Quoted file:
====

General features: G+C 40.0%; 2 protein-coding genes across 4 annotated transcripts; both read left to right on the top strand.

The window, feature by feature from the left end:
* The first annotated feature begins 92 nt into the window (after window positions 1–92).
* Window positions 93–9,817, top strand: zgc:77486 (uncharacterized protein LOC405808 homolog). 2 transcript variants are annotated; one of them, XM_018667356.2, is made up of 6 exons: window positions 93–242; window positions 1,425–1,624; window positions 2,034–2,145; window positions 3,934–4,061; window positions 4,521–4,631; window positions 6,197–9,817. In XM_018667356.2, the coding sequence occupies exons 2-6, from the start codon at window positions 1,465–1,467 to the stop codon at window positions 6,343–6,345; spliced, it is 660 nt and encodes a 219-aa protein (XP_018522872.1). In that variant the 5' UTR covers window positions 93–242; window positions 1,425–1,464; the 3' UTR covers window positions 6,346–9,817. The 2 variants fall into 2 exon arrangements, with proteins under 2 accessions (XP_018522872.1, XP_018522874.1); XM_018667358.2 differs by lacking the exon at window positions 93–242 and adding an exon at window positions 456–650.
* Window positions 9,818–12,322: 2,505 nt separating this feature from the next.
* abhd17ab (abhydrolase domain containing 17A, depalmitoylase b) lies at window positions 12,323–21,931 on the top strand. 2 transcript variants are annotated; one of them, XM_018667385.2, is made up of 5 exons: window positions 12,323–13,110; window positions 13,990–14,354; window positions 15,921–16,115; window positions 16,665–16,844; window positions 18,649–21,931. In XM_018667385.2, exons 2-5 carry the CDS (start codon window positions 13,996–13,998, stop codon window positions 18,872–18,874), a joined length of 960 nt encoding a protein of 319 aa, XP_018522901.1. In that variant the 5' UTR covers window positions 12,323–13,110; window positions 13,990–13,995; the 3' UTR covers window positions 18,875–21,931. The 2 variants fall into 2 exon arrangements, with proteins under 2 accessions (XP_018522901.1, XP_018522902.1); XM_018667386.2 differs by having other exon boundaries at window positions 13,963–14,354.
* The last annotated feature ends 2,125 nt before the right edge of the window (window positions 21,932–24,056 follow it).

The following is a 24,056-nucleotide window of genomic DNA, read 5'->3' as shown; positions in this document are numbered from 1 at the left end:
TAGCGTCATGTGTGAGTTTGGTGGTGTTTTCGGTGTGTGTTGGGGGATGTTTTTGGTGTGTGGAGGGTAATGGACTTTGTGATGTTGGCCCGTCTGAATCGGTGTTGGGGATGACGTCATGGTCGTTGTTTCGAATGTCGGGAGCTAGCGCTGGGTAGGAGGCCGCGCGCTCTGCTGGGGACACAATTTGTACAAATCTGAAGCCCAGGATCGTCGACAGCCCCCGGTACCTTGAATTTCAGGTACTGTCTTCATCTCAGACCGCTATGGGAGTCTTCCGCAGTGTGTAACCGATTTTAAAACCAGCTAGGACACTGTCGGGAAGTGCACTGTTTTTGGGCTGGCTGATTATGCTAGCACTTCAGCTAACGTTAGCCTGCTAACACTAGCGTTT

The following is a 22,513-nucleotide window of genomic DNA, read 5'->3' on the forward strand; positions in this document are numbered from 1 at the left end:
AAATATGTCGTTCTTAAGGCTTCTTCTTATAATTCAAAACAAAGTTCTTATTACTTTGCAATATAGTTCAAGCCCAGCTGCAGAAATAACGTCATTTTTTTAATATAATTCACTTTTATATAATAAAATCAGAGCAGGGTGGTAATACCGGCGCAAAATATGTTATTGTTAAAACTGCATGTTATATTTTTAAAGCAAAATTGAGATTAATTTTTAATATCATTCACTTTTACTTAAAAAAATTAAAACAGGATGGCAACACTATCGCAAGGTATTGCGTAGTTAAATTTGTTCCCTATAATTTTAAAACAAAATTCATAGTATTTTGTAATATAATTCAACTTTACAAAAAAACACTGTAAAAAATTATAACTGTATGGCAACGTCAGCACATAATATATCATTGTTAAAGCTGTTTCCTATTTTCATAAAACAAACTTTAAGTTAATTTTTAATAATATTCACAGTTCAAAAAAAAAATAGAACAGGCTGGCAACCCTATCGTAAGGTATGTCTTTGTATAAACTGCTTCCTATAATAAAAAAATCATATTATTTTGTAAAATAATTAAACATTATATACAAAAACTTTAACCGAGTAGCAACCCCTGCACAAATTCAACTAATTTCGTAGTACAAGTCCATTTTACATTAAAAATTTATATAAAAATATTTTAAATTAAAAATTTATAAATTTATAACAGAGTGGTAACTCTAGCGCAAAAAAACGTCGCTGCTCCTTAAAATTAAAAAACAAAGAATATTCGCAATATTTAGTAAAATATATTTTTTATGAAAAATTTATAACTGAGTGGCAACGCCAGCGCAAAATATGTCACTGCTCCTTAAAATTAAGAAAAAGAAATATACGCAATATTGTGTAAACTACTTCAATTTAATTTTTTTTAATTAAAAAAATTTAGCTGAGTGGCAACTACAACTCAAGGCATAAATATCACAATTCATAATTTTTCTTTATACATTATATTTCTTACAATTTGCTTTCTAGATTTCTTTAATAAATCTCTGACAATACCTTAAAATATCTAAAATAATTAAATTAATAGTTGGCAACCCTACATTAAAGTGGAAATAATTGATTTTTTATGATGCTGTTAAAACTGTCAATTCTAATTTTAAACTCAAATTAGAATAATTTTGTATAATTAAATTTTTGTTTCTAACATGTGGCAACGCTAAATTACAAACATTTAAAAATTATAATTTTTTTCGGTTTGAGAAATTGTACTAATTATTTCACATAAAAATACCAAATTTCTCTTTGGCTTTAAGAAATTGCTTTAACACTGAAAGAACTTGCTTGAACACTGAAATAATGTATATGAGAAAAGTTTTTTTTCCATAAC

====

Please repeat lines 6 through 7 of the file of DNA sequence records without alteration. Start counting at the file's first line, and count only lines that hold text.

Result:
* abhd17ab (abhydrolase domain containing 17A, depalmitoylase b) lies at window positions 12,323–21,931 on the top strand. 2 transcript variants are annotated; one of them, XM_018667385.2, is made up of 5 exons: window positions 12,323–13,110; window positions 13,990–14,354; window positions 15,921–16,115; window positions 16,665–16,844; window positions 18,649–21,931. In XM_018667385.2, exons 2-5 carry the CDS (start codon window positions 13,996–13,998, stop codon window positions 18,872–18,874), a joined length of 960 nt encoding a protein of 319 aa, XP_018522901.1. In that variant the 5' UTR covers window positions 12,323–13,110; window positions 13,990–13,995; the 3' UTR covers window positions 18,875–21,931. The 2 variants fall into 2 exon arrangements, with proteins under 2 accessions (XP_018522901.1, XP_018522902.1); XM_018667386.2 differs by having other exon boundaries at window positions 13,963–14,354.
* The last annotated feature ends 2,125 nt before the right edge of the window (window positions 21,932–24,056 follow it).